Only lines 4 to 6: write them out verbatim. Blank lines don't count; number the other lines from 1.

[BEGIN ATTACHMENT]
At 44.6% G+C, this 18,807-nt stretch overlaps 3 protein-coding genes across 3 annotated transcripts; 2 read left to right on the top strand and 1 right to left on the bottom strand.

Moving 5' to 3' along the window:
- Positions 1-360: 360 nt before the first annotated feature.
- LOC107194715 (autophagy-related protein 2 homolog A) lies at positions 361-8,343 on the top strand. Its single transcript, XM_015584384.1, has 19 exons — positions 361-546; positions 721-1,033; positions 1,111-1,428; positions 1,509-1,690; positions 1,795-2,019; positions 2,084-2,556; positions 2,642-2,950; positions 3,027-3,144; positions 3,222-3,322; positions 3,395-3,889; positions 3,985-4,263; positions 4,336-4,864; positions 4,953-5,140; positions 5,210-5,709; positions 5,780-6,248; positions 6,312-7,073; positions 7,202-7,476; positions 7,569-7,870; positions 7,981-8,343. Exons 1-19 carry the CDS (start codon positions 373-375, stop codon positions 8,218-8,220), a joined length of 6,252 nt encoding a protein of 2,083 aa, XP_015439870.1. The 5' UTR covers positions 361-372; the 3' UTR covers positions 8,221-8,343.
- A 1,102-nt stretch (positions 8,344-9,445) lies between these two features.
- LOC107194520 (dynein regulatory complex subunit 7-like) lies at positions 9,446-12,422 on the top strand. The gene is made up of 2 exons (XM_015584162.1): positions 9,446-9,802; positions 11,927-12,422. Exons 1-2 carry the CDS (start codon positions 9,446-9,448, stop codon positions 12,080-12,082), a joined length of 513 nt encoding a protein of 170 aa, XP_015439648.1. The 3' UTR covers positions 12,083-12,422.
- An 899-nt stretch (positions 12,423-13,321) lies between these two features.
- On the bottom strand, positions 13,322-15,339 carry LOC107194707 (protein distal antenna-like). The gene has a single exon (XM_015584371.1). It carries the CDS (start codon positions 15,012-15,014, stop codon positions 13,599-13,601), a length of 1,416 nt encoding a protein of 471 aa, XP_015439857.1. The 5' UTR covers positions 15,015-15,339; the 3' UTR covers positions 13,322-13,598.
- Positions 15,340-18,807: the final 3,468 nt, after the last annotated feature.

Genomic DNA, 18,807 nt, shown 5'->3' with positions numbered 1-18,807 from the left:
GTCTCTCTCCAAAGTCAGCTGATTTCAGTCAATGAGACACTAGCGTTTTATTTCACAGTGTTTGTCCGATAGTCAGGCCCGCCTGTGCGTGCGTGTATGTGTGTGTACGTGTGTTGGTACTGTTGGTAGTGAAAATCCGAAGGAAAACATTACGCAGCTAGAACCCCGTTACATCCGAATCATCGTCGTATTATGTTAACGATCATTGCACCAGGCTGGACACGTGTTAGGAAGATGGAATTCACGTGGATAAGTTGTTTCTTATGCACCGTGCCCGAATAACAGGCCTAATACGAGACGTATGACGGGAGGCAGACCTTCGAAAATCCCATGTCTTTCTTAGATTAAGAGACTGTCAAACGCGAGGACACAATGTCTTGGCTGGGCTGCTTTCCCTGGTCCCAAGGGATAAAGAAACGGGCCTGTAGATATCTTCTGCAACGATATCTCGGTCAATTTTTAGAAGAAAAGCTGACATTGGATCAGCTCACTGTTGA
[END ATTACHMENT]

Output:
- LOC107194715 (autophagy-related protein 2 homolog A) lies at positions 361-8,343 on the top strand. Its single transcript, XM_015584384.1, has 19 exons — positions 361-546; positions 721-1,033; positions 1,111-1,428; positions 1,509-1,690; positions 1,795-2,019; positions 2,084-2,556; positions 2,642-2,950; positions 3,027-3,144; positions 3,222-3,322; positions 3,395-3,889; positions 3,985-4,263; positions 4,336-4,864; positions 4,953-5,140; positions 5,210-5,709; positions 5,780-6,248; positions 6,312-7,073; positions 7,202-7,476; positions 7,569-7,870; positions 7,981-8,343. Exons 1-19 carry the CDS (start codon positions 373-375, stop codon positions 8,218-8,220), a joined length of 6,252 nt encoding a protein of 2,083 aa, XP_015439870.1. The 5' UTR covers positions 361-372; the 3' UTR covers positions 8,221-8,343.
- A 1,102-nt stretch (positions 8,344-9,445) lies between these two features.
- LOC107194520 (dynein regulatory complex subunit 7-like) lies at positions 9,446-12,422 on the top strand. The gene is made up of 2 exons (XM_015584162.1): positions 9,446-9,802; positions 11,927-12,422. Exons 1-2 carry the CDS (start codon positions 9,446-9,448, stop codon positions 12,080-12,082), a joined length of 513 nt encoding a protein of 170 aa, XP_015439648.1. The 3' UTR covers positions 12,083-12,422.